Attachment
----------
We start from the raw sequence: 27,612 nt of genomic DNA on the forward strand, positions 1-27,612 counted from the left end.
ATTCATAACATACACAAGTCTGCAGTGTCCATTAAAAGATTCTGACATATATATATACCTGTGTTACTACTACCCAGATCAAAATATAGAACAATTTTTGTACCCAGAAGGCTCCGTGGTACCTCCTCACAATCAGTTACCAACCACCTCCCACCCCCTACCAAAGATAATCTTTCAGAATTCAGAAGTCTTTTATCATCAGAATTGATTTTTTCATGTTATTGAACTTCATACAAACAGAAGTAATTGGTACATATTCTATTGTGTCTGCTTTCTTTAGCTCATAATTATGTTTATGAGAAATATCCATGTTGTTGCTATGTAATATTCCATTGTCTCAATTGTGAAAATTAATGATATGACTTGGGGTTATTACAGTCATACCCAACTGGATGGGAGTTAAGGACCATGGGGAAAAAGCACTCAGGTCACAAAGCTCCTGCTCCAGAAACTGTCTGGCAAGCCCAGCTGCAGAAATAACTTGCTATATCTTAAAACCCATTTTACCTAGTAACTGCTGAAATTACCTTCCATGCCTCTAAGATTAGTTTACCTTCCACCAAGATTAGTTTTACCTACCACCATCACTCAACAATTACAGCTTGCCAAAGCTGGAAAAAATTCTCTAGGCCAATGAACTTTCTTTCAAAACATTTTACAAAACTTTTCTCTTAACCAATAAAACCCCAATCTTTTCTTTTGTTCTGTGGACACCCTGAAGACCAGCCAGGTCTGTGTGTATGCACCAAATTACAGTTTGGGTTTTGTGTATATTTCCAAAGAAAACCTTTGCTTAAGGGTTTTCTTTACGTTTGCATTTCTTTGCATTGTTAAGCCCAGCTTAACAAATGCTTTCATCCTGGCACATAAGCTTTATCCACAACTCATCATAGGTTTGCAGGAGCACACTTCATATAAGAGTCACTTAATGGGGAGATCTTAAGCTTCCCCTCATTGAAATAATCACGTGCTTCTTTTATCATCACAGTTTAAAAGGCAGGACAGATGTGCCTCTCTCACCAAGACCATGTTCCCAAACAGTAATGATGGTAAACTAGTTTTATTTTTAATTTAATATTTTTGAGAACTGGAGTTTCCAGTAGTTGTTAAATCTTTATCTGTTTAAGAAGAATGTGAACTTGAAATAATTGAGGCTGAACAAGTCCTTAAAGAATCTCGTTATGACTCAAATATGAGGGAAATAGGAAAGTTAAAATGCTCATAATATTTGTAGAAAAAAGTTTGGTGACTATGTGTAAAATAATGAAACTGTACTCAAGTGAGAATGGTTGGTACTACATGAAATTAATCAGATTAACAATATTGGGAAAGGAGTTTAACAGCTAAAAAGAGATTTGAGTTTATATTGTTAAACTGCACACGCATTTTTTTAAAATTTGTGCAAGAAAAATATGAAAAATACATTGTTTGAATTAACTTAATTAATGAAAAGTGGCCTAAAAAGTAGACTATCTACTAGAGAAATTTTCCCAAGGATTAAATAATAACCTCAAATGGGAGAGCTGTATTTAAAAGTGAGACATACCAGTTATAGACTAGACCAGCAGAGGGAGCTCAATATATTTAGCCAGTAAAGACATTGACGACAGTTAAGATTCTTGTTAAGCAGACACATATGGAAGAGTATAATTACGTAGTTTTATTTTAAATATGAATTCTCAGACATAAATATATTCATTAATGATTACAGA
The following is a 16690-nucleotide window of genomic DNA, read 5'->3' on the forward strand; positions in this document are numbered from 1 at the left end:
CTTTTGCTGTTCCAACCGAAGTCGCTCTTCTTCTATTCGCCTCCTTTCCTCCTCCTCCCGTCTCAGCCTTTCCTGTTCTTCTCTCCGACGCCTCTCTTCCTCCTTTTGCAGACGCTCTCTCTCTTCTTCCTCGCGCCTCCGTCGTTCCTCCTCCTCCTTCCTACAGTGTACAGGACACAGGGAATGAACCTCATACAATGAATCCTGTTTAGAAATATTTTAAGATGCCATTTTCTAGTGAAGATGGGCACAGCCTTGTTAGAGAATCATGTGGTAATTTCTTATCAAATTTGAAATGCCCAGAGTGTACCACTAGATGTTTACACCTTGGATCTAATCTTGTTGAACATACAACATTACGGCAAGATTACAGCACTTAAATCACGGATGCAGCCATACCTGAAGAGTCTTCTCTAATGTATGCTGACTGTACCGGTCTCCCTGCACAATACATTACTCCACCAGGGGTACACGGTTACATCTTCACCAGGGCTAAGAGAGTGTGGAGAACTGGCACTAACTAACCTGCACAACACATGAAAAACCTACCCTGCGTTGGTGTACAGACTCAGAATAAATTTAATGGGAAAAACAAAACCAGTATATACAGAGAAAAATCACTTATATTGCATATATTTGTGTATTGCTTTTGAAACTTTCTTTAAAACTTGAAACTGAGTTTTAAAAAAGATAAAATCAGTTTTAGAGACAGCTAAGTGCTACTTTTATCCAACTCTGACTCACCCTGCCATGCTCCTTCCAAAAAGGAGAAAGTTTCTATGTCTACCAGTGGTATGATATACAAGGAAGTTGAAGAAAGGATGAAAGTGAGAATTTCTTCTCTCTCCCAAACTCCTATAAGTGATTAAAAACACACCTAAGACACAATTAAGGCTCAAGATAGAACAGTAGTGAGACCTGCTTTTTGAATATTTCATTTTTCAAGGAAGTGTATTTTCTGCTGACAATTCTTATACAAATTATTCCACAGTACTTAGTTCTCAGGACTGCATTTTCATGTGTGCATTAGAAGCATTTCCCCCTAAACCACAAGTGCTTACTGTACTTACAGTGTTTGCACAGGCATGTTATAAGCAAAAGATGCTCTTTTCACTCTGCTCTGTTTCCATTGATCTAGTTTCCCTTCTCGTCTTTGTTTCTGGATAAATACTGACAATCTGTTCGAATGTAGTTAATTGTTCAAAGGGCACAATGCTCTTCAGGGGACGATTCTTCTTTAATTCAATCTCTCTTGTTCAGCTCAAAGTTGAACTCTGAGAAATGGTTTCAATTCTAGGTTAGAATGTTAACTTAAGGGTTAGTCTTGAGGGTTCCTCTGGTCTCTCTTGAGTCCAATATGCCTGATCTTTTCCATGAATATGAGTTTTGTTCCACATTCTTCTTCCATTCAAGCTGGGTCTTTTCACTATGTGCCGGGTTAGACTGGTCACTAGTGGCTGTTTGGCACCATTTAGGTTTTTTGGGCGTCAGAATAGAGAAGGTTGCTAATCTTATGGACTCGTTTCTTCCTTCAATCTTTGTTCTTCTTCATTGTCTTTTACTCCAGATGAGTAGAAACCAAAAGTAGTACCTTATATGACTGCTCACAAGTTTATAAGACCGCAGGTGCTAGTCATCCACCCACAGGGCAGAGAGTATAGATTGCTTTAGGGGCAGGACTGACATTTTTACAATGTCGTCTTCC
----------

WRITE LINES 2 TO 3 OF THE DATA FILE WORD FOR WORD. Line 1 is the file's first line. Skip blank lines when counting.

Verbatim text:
ATTCATAACATACACAAGTCTGCAGTGTCCATTAAAAGATTCTGACATATATATATACCTGTGTTACTACTACCCAGATCAAAATATAGAACAATTTTTGTACCCAGAAGGCTCCGTGGTACCTCCTCACAATCAGTTACCAACCACCTCCCACCCCCTACCAAAGATAATCTTTCAGAATTCAGAAGTCTTTTATCATCAGAATTGATTTTTTCATGTTATTGAACTTCATACAAACAGAAGTAATTGGTACATATTCTATTGTGTCTGCTTTCTTTAGCTCATAATTATGTTTATGAGAAATATCCATGTTGTTGCTATGTAATATTCCATTGTCTCAATTGTGAAAATTAATGATATGACTTGGGGTTATTACAGTCATACCCAACTGGATGGGAGTTAAGGACCATGGGGAAAAAGCACTCAGGTCACAAAGCTCCTGCTCCAGAAACTGTCTGGCAAGCCCAGCTGCAGAAATAACTTGCTATATCTTAAAACCCATTTTACCTAGTAACTGCTGAAATTACCTTCCATGCCTCTAAGATTAGTTTACCTTCCACCAAGATTAGTTTTACCTACCACCATCACTCAACAATTACAGCTTGCCAAAGCTGGAAAAAATTCTCTAGGCCAATGAACTTTCTTTCAAAACATTTTACAAAACTTTTCTCTTAACCAATAAAACCCCAATCTTTTCTTTTGTTCTGTGGACACCCTGAAGACCAGCCAGGTCTGTGTGTATGCACCAAATTACAGTTTGGGTTTTGTGTATATTTCCAAAGAAAACCTTTGCTTAAGGGTTTTCTTTACGTTTGCATTTCTTTGCATTGTTAAGCCCAGCTTAACAAATGCTTTCATCCTGGCACATAAGCTTTATCCACAACTCATCATAGGTTTGCAGGAGCACACTTCATATAAGAGTCACTTAATGGGGAGATCTTAAGCTTCCCCTCATTGAAATAATCACGTGCTTCTTTTATCATCACAGTTTAAAAGGCAGGACAGATGTGCCTCTCTCACCAAGACCATGTTCCCAAACAGTAATGATGGTAAACTAGTTTTATTTTTAATTTAATATTTTTGAGAACTGGAGTTTCCAGTAGTTGTTAAATCTTTATCTGTTTAAGAAGAATGTGAACTTGAAATAATTGAGGCTGAACAAGTCCTTAAAGAATCTCGTTATGACTCAAATATGAGGGAAATAGGAAAGTTAAAATGCTCATAATATTTGTAGAAAAAAGTTTGGTGACTATGTGTAAAATAATGAAACTGTACTCAAGTGAGAATGGTTGGTACTACATGAAATTAATCAGATTAACAATATTGGGAAAGGAGTTTAACAGCTAAAAAGAGATTTGAGTTTATATTGTTAAACTGCACACGCATTTTTTTAAAATTTGTGCAAGAAAAATATGAAAAATACATTGTTTGAATTAACTTAATTAATGAAAAGTGGCCTAAAAAGTAGACTATCTACTAGAGAAATTTTCCCAAGGATTAAATAATAACCTCAAATGGGAGAGCTGTATTTAAAAGTGAGACATACCAGTTATAGACTAGACCAGCAGAGGGAGCTCAATATATTTAGCCAGTAAAGACATTGACGACAGTTAAGATTCTTGTTAAGCAGACACATATGGAAGAGTATAATTACGTAGTTTTATTTTAAATATGAATTCTCAGACATAAATATATTCATTAATGATTACAGA
The following is a 16690-nucleotide window of genomic DNA, read 5'->3' on the forward strand; positions in this document are numbered from 1 at the left end: